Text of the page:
23 May 2012

Fulvio Rampi on the place of Gregorian Chant in the Liturgy

I thought this article in Chisa (an Italian newspaper) was very interesting, in its report on a recent 'Study Day' on Sacred Music in Lecce, Italy, attended by some very eminent people, notably Cardinal Walter Brandmüller, president emeritus of the pontifical committee for historical sciences, and Monsignor Valentin Miserachs Grau, President of the Pontifical Institute of Sacred Music. The article summarizes under five headings the talk of the Maestro of a chant choir which is to perform before the Holy Father, Fulvio Rampi.

Rampi defined Chant with five traits, in his talk in Lecce:

1. Gregorian is the chant "proper" to the Latin liturgy. In it, the Church speaks its thought on the Word of God in song.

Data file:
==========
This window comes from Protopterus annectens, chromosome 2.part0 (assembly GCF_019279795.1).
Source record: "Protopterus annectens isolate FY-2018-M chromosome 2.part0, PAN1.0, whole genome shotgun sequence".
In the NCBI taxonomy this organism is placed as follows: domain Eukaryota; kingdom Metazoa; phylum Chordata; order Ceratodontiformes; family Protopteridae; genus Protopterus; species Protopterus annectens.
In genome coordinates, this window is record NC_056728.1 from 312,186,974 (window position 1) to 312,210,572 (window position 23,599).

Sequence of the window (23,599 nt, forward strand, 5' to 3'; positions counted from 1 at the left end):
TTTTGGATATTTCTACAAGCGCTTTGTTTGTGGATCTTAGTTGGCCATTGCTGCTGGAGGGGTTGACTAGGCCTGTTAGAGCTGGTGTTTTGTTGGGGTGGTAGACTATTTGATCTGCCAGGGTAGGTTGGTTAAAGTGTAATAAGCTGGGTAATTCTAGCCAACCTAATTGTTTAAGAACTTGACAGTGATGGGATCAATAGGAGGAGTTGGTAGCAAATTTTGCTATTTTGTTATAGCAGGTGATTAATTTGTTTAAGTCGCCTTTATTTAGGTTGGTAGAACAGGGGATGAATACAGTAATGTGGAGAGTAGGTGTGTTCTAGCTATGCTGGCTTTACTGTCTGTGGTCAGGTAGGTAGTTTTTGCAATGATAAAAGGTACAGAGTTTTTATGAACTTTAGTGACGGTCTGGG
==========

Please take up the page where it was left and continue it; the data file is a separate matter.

2. Gregorian is the "sonorous" expression of the interpretation that the Church makes of the Word.

3. Gregorian is not ornamentation, but is itself liturgy.

4. Gregorian is liturgy in its proper times and forms: from the introit to the gradual to the "communio," from the Kyrie to the Agnus Dei.

5. Gregorian is a whole that marks out and embraces the entire liturgical year, intelligible only in its unified vision, like the Sacred Scriptures. It is the musical form of the "lectio divina" of the Church.

Full article here.